842 THE ADVOCATE
VOL. 78 PART 6 NOVEMBER 2020
dates occurring after October 1, 2020.10 Further, the government has indicated
that although the Act will apply only to motor vehicle personal injury
cases, it intends to expand the statute’s application more broadly in tort litigation,
so there is much at stake.
In 2019, the NDP government first attempted to impose these restrictions
on civil procedure by amending the rules of court by way of orders-in-
council. These amending rules did not afford trial judges any discretion to
permit more than three expert witnesses. In October 2019, in Crowder v.
British Columbia (Attorney General),11 Chief Justice Hinkson found the
orders-in-council to be unconstitutional because they violated the core
jurisdiction of a s. 96 court and therefore contravened s. 96 of the Constitution
Act, 1867. Although the plaintiffs also argued that the orders-in-council
were unconstitutional because they violated the unwritten constitutional
principle of the rule of law by impeding access to justice, Hinkson C.J.S.C.
declined to decide this point.
The NDP government then introduced Bill 9, which resulted in the Act.
The Act is substantially the same as the previous attempt to effect procedural
changes by way of orders-in-council, except that, this time, it introduces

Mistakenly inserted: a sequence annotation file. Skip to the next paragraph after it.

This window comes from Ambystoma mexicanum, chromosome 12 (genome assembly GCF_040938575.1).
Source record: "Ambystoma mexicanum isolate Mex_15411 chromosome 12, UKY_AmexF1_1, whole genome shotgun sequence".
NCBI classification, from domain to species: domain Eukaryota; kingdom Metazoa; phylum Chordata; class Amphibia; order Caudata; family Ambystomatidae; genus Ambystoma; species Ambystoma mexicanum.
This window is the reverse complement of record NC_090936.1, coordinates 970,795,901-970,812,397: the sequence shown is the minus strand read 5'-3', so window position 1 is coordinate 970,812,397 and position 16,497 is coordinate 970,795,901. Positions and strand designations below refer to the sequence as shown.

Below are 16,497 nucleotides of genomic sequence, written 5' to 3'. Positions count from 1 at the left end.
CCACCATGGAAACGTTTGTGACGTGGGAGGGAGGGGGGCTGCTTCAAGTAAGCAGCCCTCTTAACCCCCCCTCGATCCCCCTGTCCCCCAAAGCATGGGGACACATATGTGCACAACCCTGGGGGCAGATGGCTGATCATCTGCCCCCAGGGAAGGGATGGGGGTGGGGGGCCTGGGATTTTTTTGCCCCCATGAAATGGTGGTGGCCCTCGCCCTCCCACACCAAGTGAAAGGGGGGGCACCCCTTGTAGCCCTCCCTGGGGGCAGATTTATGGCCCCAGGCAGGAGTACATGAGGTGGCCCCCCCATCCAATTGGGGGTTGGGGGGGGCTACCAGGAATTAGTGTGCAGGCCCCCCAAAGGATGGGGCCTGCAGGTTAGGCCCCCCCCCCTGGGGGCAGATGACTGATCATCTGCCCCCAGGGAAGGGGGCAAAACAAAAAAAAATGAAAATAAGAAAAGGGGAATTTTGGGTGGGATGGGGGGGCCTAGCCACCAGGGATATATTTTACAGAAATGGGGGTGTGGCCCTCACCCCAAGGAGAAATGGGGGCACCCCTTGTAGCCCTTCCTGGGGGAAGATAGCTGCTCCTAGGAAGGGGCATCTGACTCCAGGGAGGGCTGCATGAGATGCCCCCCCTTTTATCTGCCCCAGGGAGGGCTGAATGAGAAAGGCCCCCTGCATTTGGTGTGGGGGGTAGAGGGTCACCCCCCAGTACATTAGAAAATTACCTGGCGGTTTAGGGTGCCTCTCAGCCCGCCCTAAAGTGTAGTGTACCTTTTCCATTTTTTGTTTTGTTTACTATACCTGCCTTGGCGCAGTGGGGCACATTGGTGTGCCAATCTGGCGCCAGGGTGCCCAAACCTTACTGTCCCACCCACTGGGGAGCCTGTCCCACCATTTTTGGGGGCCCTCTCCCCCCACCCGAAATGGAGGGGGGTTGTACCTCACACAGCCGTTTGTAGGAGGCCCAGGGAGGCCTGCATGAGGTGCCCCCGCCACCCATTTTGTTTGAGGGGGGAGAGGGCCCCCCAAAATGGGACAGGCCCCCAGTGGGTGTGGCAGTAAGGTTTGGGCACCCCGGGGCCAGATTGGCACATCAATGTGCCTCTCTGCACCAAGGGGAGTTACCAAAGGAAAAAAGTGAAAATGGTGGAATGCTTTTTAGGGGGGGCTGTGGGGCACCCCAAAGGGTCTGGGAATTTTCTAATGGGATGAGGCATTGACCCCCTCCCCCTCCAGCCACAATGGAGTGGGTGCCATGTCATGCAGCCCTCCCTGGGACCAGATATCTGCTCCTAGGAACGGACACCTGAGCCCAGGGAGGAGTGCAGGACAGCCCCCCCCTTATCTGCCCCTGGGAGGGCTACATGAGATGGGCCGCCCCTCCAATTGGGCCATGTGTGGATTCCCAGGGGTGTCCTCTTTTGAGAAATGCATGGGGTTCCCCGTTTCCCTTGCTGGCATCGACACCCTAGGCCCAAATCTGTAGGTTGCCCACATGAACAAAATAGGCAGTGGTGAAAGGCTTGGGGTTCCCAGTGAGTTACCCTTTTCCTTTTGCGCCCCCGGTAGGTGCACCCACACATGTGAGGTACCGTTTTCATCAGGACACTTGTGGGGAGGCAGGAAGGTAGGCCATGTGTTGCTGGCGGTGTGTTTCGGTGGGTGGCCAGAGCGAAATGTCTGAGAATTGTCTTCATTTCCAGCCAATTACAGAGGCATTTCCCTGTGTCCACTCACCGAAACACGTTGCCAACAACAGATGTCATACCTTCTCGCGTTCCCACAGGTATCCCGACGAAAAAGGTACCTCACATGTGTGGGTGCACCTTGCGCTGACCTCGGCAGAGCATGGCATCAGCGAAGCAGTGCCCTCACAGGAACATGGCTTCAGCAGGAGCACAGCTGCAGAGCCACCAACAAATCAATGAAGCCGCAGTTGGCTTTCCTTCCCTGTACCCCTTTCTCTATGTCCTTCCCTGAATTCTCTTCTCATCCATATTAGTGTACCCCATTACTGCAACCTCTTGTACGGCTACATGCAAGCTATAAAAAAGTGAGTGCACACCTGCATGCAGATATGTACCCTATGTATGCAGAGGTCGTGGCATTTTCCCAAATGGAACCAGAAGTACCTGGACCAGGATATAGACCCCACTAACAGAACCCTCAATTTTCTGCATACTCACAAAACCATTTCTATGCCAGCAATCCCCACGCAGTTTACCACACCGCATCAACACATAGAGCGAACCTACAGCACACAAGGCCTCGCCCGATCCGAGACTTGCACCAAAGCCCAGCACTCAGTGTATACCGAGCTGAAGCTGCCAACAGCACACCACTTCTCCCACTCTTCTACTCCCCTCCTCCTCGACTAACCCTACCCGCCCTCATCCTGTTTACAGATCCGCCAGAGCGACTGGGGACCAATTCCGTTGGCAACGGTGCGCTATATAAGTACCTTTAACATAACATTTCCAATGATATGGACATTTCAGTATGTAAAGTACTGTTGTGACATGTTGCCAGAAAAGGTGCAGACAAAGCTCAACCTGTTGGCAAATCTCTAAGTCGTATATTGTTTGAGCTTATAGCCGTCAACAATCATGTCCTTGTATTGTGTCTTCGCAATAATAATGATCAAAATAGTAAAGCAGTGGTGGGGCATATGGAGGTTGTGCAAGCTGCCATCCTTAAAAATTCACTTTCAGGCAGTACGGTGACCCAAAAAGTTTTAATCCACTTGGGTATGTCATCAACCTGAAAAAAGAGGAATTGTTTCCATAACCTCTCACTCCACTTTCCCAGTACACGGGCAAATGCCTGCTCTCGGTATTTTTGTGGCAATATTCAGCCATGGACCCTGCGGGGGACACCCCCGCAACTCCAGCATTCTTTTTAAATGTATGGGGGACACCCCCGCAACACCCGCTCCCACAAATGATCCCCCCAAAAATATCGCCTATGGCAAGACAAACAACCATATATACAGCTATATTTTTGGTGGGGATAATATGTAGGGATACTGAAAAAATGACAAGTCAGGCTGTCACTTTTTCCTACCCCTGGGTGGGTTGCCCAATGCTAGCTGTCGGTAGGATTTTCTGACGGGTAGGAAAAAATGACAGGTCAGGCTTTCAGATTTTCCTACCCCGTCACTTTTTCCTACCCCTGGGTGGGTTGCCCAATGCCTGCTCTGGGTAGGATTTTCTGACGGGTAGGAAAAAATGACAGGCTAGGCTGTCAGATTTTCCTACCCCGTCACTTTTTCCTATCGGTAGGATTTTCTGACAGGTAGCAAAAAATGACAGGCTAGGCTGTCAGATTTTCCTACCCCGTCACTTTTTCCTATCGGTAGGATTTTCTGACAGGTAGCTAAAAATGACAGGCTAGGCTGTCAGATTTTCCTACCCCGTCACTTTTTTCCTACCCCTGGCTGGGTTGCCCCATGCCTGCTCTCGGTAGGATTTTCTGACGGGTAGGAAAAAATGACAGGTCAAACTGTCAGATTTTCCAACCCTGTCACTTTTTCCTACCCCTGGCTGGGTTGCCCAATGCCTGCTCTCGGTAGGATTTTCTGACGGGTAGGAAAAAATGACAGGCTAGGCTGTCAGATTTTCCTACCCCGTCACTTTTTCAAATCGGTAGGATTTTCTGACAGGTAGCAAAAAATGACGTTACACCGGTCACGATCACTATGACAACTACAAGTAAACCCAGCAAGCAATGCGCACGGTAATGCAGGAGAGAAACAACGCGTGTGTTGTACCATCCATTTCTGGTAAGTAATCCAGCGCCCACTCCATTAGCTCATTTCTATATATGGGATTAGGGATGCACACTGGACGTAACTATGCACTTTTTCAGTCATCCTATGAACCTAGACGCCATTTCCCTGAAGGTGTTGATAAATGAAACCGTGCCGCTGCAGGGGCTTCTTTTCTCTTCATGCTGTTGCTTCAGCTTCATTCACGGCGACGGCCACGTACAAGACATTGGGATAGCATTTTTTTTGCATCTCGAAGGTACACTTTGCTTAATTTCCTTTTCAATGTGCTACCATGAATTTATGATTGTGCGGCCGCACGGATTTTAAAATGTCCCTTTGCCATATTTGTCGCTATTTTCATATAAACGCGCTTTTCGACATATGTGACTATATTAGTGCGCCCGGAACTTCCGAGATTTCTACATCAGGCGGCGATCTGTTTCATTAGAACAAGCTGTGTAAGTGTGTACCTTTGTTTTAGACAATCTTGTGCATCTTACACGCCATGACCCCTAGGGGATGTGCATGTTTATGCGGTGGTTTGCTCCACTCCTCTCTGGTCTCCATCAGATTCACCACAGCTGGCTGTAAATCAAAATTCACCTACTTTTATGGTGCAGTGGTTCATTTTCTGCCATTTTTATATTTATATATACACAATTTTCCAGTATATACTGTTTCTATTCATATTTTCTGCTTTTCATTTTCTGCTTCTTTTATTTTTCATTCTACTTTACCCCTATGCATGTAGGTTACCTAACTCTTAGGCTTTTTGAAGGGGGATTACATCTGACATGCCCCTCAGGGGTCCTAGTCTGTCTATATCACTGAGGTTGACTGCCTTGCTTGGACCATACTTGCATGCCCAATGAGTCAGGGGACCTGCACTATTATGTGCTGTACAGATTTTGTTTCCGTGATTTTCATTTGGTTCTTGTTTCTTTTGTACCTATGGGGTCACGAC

the amendments through the Evidence Act, not the rules of court, and
affords trial judges discretion to allow for more than three expert witnesses,
or more than one in the case of a fast track proceeding, if a stipulated test
is met. The Act allows the court to permit additional experts if “the subject
matter of the additional evidence to be tendered is not already addressed by
expert evidence of the party making the application” and “without the additional
expert evidence, the party making the application would suffer prejudice
disproportionate to the benefit of not increasing the complexity and
cost of the proceeding”.12
There appear to be five bases on which the Act’s constitutionality may be
1. The Act is constitutionally invalid because it intrudes on the core
jurisdiction of a s. 96 court.
2. The Act is constitutionally invalid because it denies access to justice
and thereby violates the rule of law, an unwritten constitutional
3. The Act is constitutionally invalid because it is so vague and arbitrary
as to undermine the legal relationship between the individual
and the state, thereby offending the rule of law.
4. The Act is skeletal legislation that, being too broad, results in ultra